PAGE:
You can pitch ANYTHING except quality

Quality matters. Oh, it matters a lot.

Nobody wants to pay money to see a movie that stinks, a book that you can’t get past Chapter 1 or an album where every song hurts your ears.

You want quality. I want quality. Everybody wants it.

But you can’t pitch quality.

And you can’t package it.

So unless you’ve got something else — a quirk, a hook, a unique twist — quality alone won’t get you anywhere.

It won’t get people to look, listen or read in the first place.

So let’s pitch and package random, made-up things. Why? Because it takes practice and because you’re too close to your own stuff to do it right. And because it’s fun.

First up: two different bands.

Band A is a trio: drummer, guitar and bass / lead singer. They’re all recent music school graduates in their late twenties. They’re serious, seriously talented, good-looking and ready to break out. Let’s say they play a lot of punk rock and post-grunge.

Band B looks like a sure-fire loser. They’re all five years old. College degrees in music? Try “Hey, we’re potty trained, and we know our ABC’s.” They don’t know how to read music, write music or understand music theory like the other band. The guitarist knows one trick: crank up the distortion and make it loud. But they know the rough melodies and words to three different Metallica songs, and they do a cover of ENTER SANDMAN that’s close enough to be damned funny.

Here’s a real-life example of this sort of thing. A ton of people — 383,000 plus — have watched this kid sing, DON’T BRUSH MY HAIR IN KNOTS while her brother or neighbor kid banged on the drums.

Alright, here’s your homework: Write a one-sentence pitch for each band. Four words, if you want to ace this. Six words if you feel like a Cheaty McCheaterface.

Do it now. Find a piece of paper or fire up Word and do a pitch for each. Don’t even think about it.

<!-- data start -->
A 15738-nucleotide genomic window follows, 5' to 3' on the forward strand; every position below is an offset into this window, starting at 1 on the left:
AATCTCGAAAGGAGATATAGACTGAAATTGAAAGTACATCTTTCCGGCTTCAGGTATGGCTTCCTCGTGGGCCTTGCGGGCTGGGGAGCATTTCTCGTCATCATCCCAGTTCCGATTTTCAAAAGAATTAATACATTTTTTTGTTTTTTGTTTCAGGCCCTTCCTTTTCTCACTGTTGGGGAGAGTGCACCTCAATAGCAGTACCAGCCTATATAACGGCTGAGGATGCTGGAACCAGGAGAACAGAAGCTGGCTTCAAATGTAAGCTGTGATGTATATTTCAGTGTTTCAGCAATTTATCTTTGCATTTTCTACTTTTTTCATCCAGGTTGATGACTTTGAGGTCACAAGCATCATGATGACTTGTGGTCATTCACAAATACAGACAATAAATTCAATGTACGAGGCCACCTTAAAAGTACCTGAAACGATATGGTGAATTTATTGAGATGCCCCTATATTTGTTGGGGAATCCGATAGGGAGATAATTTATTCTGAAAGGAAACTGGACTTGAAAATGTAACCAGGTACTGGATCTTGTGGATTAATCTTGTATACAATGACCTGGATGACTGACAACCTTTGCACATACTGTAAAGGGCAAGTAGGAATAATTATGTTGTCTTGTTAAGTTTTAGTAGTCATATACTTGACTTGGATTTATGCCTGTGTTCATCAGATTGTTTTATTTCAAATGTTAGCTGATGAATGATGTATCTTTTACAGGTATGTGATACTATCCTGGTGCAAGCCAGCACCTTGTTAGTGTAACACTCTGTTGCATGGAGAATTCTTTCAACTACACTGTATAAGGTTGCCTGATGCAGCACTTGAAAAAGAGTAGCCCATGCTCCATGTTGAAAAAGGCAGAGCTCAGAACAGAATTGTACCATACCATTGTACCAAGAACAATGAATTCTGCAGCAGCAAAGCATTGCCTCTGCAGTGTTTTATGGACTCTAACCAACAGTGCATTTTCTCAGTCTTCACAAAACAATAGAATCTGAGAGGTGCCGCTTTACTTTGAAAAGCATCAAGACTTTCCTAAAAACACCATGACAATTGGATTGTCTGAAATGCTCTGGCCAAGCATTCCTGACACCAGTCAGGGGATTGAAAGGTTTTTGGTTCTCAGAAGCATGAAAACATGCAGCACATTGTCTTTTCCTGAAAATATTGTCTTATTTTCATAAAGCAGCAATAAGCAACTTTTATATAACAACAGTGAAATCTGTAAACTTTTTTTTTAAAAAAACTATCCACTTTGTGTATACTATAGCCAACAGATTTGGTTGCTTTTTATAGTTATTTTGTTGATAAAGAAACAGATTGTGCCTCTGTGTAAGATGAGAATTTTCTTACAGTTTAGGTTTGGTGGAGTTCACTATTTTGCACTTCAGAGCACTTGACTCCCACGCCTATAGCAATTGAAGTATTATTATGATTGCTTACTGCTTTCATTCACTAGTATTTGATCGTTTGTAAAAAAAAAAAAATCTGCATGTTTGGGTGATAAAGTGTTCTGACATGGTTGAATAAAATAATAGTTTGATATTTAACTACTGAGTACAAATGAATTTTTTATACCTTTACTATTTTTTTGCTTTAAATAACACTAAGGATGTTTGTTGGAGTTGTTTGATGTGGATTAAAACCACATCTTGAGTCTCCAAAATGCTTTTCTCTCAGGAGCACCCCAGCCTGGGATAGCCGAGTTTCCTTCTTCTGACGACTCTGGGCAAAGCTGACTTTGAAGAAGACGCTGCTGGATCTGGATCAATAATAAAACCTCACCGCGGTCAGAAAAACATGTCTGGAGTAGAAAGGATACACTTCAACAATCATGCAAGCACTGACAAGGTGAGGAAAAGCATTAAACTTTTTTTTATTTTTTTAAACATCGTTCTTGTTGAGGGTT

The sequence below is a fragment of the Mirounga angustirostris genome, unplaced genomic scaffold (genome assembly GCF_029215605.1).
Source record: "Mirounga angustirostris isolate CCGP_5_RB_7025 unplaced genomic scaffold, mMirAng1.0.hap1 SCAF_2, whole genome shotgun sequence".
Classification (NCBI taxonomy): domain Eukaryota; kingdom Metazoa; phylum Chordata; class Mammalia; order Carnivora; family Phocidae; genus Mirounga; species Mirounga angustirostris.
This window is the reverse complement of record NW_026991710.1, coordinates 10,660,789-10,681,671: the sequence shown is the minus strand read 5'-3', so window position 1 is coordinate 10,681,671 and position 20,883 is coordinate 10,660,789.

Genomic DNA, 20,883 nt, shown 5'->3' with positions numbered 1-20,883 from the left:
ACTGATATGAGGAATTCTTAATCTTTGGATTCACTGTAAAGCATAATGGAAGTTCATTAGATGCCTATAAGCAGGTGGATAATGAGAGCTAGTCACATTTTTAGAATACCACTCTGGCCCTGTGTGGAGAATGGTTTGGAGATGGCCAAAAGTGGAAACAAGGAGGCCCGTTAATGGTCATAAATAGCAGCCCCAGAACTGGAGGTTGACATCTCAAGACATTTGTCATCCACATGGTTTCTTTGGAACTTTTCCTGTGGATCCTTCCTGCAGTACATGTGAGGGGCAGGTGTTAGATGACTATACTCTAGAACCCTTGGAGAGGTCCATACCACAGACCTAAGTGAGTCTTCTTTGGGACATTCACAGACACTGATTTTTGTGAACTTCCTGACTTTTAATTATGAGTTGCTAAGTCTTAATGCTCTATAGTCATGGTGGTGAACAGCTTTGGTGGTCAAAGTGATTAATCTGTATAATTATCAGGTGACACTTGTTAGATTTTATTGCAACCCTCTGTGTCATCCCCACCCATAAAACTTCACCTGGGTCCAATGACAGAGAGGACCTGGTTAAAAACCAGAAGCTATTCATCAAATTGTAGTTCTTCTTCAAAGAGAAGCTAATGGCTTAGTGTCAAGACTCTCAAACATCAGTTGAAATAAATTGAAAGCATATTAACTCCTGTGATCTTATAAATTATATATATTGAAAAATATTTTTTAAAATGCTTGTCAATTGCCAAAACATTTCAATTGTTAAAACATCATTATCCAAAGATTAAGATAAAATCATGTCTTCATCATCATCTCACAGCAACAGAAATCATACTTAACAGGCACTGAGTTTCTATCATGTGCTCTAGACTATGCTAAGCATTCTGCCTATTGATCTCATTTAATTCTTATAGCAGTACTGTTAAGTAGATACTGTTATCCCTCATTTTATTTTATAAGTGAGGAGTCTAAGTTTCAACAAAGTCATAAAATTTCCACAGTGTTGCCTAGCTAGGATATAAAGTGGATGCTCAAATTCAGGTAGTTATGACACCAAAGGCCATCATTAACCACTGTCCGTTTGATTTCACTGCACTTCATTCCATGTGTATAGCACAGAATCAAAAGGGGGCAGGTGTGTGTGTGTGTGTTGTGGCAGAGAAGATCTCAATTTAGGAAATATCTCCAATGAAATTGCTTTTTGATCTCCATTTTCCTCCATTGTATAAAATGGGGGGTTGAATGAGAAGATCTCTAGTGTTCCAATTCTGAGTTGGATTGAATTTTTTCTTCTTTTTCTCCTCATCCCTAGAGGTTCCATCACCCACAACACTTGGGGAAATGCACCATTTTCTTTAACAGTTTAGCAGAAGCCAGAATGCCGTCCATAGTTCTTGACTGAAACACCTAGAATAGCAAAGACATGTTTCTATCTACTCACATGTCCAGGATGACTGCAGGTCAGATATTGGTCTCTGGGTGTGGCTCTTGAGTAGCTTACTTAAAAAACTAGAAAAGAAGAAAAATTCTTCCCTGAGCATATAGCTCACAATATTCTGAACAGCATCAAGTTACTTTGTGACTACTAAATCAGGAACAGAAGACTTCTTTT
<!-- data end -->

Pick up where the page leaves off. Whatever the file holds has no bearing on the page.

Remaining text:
I’ll go find silly videos on YouTube about swamp monsters in Louisiana or whatever.

OK, time’s up. Let’s compare pitches.

My best shot at the music majors: “Nirvana minus flannelly angst.” Four words, and I’m sort of cheating by turning flannelly into a word. Hard, isn’t it? You can’t get anywhere saying any kind of variation on, “This band, they’re really, really good.”

My pitch for the kids: “Kindergarteners cover Metallica.” Three words. Doesn’t have to be poetry here. Are you going to click on a link that says “Nirvana minus flannelly angst” or “this band is amazing?”

No. Not when there’s another link that has five-year-olds playing heavy metal?

Who wins the quality test? The serious music majors, by a mile.

Who wins the pitch and packaging test? The little kids who play bad covers of heavy metal. It’s so much easier. I would have to kidnap reporters to get them to cover our post-grunge band of music majors.

Could I get free ink and airtime with the Heavy Metal Monsters of Hillman Elementary? Absolutely.

Next: two different books

Our quality book is a literary masterpiece that will make you cry while snorting coffee through your nose, then take a fresh look at life and possibly quit your job and join a Tibetan monastery. It’s about a middle-aged man who works in a cubicle farm and lives in surburbia with a wife who’s on industrial amounts of Prozac and a teenage daughter who’s too busy thumbing her iPhone to notice who provides her with food, shelter, clothing and a VW Passat with only 13,000 miles on it. The hero’s life changes when he gets mugged on the way home. Also, a mime is involved, and a janitor who lives in a shack but says witty, wise things before he gets hit by a train.

The other book is a cheesy sci-fi novel with horrible dialogue. The premise: dinosaurs didn’t die off after some asteroid hit. They were smart. Really smart. And they left the planet in a fleet of spaceships to escape Earth long before that asteroid screwed things up for millions of years. Now they’re headed toward earth. And they want their planet back.